But most drearily of all, Dr Carlo explains that Andrew Goldacre’s “premise” is “that patients suffering from symptoms of electro-hypersensitivity are “misinformed hypochondriacs.” Nothing could possible be further from the truth, and on every single occasion Andrew has written on the subject he has made this very clear indeed (you can see everything I’ve ever written on the subject here). As I have said every single time I have ever mentioned the phenomenon, these symptoms are very real and deserve our compassion; but there is also a very real question about what causes them, and it is important to discuss this, in order to fully understand it, and to do something useful to prevent and ameliorate real human distress and suffering.

These bizarre accusations from Dr Carlo (and others, I’ve got a big old file building up I’m afraid) are clearly designed to close down any discussion or debate on the issue. The discussion of the data from the 37 provocation studies is effectively policed in this fashion: nobody is permitted to discuss what causes the symptoms that these people experience, because if they dare to do so, they will be accused of being insensitive, and of denying the very existence of the symptoms.

I would have expected this kind of behaviour from a rabid blogger, or in a private email, or from Rod Read of lobby group “Electrosensitivity“, but to find it from Dr Carlo, who is always presented as an academic figure with something valuable to say, is – and I mean this very honestly, rather than censoriously – a bit disappointing, because you do hope that there is someone out there who is able to present the case for a given interpretation of the data clearly and accurately.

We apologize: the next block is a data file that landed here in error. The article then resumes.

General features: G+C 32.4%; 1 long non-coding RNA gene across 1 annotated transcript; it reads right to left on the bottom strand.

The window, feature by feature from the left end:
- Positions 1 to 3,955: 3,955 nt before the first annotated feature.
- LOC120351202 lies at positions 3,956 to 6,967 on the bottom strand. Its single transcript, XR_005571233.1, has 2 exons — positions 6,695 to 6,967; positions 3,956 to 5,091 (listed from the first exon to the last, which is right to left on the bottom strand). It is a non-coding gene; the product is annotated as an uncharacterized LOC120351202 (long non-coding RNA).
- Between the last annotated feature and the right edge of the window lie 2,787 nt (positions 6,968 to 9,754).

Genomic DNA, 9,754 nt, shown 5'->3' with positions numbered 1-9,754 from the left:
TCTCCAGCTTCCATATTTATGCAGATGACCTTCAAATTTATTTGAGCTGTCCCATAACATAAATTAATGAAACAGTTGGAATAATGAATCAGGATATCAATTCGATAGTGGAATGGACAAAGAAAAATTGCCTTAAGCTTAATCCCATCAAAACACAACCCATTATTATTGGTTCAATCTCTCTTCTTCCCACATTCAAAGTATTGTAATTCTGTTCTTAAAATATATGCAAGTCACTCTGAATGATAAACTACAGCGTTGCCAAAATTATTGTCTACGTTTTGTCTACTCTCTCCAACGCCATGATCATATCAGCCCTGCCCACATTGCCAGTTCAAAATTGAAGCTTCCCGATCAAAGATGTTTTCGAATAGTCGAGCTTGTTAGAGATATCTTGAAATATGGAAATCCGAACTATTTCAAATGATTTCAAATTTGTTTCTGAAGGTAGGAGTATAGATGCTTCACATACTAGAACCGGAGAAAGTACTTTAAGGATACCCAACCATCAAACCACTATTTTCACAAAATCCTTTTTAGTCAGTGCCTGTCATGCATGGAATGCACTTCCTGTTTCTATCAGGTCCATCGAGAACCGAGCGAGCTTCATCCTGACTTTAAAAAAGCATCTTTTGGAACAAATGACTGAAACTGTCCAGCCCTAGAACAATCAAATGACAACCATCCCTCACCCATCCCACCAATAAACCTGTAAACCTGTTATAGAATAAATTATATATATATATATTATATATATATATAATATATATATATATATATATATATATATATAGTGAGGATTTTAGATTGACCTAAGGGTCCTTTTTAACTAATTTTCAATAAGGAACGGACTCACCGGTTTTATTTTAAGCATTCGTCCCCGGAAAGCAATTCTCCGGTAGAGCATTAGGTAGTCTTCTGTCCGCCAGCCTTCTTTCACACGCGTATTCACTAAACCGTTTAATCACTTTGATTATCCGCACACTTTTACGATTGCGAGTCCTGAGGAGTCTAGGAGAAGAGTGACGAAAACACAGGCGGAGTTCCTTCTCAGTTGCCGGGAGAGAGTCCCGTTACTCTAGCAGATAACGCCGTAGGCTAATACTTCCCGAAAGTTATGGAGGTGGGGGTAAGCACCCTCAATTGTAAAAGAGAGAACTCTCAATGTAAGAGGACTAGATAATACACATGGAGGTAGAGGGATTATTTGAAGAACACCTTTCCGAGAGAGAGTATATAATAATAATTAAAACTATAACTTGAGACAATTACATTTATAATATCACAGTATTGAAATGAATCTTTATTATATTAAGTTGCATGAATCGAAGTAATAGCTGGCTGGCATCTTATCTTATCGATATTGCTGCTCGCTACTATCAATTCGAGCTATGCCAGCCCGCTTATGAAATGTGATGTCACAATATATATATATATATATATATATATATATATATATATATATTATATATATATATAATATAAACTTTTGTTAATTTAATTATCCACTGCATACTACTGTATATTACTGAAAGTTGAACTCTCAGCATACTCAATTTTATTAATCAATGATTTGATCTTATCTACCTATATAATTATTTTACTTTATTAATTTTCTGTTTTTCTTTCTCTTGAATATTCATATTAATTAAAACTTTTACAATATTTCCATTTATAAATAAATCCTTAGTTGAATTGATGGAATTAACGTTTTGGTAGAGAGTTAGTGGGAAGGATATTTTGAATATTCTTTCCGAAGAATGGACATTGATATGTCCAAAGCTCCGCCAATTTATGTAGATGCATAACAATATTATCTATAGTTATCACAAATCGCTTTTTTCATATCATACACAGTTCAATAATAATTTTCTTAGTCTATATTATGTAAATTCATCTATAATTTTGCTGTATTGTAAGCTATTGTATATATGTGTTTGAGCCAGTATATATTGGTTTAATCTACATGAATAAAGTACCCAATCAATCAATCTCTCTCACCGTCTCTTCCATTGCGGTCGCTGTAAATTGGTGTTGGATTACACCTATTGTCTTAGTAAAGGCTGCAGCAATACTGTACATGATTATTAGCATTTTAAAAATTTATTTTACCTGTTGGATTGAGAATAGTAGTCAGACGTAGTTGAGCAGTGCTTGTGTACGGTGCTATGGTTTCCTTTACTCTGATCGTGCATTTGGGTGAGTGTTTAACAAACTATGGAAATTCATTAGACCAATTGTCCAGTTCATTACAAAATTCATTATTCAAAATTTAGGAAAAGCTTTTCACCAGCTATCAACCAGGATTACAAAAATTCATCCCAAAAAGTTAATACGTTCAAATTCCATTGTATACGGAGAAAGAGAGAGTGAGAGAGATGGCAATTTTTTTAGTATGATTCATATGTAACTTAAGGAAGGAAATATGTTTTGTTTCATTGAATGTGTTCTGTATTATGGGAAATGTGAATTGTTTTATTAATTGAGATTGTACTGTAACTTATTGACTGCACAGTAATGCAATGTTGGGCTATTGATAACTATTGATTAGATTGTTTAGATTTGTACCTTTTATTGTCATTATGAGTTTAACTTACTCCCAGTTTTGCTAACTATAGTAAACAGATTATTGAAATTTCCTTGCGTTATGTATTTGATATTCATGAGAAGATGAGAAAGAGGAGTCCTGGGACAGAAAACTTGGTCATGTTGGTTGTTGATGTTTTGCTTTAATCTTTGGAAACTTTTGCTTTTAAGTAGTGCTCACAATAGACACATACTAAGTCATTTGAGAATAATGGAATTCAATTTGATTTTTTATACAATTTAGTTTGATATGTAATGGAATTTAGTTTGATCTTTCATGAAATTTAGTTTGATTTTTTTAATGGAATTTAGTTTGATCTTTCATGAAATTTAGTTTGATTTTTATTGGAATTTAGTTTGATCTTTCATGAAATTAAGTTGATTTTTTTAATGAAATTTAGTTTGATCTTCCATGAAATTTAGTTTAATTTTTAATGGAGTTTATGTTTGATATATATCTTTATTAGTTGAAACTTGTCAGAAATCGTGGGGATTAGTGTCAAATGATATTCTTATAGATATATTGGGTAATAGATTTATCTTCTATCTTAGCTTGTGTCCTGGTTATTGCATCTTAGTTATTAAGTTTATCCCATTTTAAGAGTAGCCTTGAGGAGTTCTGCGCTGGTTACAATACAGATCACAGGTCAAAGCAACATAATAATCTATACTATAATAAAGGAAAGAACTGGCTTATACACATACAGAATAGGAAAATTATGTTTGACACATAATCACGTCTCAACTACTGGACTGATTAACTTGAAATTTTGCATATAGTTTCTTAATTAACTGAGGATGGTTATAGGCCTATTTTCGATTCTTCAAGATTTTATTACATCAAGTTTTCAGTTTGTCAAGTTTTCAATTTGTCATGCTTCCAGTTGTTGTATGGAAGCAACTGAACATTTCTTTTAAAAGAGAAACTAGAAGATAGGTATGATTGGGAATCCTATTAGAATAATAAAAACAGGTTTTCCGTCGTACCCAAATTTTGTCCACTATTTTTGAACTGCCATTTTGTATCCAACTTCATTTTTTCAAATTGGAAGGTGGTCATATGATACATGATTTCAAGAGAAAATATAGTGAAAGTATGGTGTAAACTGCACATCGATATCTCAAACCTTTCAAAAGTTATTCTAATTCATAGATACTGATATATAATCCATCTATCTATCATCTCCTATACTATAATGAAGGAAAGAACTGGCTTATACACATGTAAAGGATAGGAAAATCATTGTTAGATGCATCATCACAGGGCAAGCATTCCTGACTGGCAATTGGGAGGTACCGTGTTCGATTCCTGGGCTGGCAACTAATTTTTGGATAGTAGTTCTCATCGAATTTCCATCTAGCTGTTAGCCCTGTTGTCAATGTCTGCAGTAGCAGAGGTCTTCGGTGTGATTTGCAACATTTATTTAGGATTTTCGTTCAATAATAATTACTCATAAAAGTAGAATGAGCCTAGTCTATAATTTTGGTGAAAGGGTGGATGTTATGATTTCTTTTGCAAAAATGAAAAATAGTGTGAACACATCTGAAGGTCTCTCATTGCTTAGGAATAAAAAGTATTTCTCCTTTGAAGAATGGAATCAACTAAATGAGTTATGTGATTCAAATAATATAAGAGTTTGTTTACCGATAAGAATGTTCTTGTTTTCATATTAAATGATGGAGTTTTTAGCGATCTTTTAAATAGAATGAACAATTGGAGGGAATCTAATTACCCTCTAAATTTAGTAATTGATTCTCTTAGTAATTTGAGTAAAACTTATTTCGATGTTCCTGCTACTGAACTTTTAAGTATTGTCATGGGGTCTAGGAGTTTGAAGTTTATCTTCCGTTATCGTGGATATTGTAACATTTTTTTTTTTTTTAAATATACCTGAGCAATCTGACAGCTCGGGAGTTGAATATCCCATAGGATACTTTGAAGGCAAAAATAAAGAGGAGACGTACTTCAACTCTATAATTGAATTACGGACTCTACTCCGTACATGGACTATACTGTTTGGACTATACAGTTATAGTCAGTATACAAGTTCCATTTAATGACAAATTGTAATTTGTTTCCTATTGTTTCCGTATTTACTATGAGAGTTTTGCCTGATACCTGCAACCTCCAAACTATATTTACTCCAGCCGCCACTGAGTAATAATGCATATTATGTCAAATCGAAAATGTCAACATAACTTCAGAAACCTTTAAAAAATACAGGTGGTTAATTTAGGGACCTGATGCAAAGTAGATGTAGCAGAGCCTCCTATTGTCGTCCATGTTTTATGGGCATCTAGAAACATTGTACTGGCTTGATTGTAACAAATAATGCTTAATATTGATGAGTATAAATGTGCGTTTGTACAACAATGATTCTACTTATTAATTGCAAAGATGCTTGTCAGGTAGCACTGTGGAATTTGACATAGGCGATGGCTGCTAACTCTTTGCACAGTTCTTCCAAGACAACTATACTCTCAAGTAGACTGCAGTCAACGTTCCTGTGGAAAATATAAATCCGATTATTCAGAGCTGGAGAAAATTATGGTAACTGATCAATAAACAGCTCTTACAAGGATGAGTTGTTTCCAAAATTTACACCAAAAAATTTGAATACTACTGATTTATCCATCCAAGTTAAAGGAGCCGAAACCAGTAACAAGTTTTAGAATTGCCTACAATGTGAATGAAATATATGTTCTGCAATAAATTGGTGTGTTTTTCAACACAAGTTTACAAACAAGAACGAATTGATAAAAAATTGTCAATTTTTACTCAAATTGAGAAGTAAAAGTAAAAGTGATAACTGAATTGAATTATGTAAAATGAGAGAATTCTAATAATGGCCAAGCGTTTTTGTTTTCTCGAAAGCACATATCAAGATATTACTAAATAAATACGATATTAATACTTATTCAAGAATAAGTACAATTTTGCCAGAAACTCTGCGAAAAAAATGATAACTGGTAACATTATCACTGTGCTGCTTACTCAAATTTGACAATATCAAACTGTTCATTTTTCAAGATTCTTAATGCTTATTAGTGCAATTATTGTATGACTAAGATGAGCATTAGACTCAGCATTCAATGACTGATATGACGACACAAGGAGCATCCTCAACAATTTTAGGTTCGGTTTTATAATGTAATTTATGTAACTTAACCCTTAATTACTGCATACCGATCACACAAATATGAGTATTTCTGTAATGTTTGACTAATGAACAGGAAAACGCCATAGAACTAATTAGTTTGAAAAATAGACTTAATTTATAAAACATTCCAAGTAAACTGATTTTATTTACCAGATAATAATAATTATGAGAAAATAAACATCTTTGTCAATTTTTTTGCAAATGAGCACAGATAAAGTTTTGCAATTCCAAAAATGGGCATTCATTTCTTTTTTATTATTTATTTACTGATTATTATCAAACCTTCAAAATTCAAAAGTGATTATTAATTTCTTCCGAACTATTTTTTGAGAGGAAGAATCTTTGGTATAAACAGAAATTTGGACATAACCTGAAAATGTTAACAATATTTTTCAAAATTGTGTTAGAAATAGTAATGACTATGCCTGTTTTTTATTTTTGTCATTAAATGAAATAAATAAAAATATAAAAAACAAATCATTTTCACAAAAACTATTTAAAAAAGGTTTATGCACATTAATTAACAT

Dr Carlo has a theoretical biological hypothesis about how electromagnetic signals might cause the symptoms that some people report in association with exposure to such signals, and although it’s currently very theoretical, that doesn’t mean it’s not interesting. It would also be very good to see him address the issue of the provocation studies. It may well be that he – or whoever from that lobby who is in a position to address this kind of data and reliably get the facts (or even the names) right – has some valuable criticisms of the methodologies of these studies. That is always useful and interesting.

As you might have picked up, I am starting to find popular rhetoric really interesting, and in that vein I do wonder if what we have seen with the electrosensitivity lobby is a product of their extraordinarily uncritical ride in the UK media. Through this, and their bullying to shut down anybody who dares to even discuss the provocation study data, the ideas and the evidence have not been subjected to the kind of rigorous discussion and debate that would improve and resolve them. In some respects I’m afraid I see Dr Carlo’s letter to Andrew as a product of that process. This failure to engage meaningfully with the critiques of others can only be to everyone’s detriment, and particularly those who suffer with symptoms.